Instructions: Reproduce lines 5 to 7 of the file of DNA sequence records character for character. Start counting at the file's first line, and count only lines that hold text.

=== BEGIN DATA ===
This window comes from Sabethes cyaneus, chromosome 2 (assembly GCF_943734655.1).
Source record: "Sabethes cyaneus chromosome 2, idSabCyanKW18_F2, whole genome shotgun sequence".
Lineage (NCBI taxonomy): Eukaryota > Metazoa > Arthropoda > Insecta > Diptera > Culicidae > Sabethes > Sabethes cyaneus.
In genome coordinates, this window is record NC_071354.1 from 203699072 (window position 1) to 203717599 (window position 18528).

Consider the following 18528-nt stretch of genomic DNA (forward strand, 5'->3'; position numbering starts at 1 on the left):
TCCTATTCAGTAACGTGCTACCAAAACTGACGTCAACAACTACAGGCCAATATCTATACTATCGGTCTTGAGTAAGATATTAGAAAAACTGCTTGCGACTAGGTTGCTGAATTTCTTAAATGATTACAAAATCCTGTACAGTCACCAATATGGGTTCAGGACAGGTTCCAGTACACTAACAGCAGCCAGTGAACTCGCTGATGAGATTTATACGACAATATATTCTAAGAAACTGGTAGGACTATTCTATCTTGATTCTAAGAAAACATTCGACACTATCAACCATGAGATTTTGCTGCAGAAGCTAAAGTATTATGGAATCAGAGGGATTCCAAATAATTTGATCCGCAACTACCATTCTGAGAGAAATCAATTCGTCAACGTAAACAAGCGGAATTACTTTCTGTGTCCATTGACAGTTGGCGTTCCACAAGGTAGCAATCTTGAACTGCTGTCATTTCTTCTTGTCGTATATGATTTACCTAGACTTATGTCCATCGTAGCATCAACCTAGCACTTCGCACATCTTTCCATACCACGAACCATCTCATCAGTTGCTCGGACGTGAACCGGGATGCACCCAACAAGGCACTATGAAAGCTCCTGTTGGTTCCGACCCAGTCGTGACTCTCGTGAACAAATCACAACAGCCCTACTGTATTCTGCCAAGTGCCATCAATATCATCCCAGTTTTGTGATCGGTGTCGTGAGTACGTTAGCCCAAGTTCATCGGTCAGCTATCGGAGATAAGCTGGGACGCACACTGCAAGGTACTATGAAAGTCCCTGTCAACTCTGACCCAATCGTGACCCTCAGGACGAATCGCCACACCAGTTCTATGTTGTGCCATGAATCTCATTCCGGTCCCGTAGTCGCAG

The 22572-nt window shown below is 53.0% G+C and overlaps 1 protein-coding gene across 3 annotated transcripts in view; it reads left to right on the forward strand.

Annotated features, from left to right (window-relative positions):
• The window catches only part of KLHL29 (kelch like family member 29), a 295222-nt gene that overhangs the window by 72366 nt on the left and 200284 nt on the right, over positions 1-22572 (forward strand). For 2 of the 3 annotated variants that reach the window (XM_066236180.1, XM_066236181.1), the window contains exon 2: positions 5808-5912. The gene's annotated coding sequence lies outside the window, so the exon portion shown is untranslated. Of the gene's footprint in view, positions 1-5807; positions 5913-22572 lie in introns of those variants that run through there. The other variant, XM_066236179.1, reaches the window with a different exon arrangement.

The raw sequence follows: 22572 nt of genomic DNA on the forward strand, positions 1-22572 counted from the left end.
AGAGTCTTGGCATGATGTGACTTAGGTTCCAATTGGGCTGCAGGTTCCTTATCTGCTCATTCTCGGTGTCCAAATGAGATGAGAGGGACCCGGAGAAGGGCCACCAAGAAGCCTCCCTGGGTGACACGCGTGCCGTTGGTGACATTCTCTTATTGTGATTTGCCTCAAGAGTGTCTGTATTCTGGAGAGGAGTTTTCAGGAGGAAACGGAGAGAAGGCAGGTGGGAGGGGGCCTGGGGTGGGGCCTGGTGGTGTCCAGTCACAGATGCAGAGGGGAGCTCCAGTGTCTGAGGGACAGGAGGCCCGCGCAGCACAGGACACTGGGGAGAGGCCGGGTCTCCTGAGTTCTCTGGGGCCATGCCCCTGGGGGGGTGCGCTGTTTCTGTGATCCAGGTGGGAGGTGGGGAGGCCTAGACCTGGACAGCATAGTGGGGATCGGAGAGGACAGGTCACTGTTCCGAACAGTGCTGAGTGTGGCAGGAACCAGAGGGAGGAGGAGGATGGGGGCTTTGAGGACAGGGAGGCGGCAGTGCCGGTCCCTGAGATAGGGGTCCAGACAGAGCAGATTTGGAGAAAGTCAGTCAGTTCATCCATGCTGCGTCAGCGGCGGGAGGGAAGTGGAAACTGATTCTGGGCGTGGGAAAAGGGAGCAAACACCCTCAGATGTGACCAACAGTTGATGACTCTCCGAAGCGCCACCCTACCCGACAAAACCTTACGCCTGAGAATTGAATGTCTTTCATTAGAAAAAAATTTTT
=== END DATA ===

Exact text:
Consider the following 18528-nt stretch of genomic DNA (forward strand, 5'->3'; position numbering starts at 1 on the left):
TCCTATTCAGTAACGTGCTACCAAAACTGACGTCAACAACTACAGGCCAATATCTATACTATCGGTCTTGAGTAAGATATTAGAAAAACTGCTTGCGACTAGGTTGCTGAATTTCTTAAATGATTACAAAATCCTGTACAGTCACCAATATGGGTTCAGGACAGGTTCCAGTACACTAACAGCAGCCAGTGAACTCGCTGATGAGATTTATACGACAATATATTCTAAGAAACTGGTAGGACTATTCTATCTTGATTCTAAGAAAACATTCGACACTATCAACCATGAGATTTTGCTGCAGAAGCTAAAGTATTATGGAATCAGAGGGATTCCAAATAATTTGATCCGCAACTACCATTCTGAGAGAAATCAATTCGTCAACGTAAACAAGCGGAATTACTTTCTGTGTCCATTGACAGTTGGCGTTCCACAAGGTAGCAATCTTGAACTGCTGTCATTTCTTCTTGTCGTATATGATTTACCTAGACTTATGTCCATCGTAGCATCAACCTAGCACTTCGCACATCTTTCCATACCACGAACCATCTCATCAGTTGCTCGGACGTGAACCGGGATGCACCCAACAAGGCACTATGAAAGCTCCTGTTGGTTCCGACCCAGTCGTGACTCTCGTGAACAAATCACAACAGCCCTACTGTATTCTGCCAAGTGCCATCAATATCATCCCAGTTTTGTGATCGGTGTCGTGAGTACGTTAGCCCAAGTTCATCGGTCAGCTATCGGAGATAAGCTGGGACGCACACTGCAAGGTACTATGAAAGTCCCTGTCAACTCTGACCCAATCGTGACCCTCAGGACGAATCGCCACACCAGTTCTATGTTGTGCCATGAATCTCATTCCGGTCCCGTAGTCGCAG

The 22572-nt window shown below is 53.0% G+C and overlaps 1 protein-coding gene across 3 annotated transcripts in view; it reads left to right on the forward strand.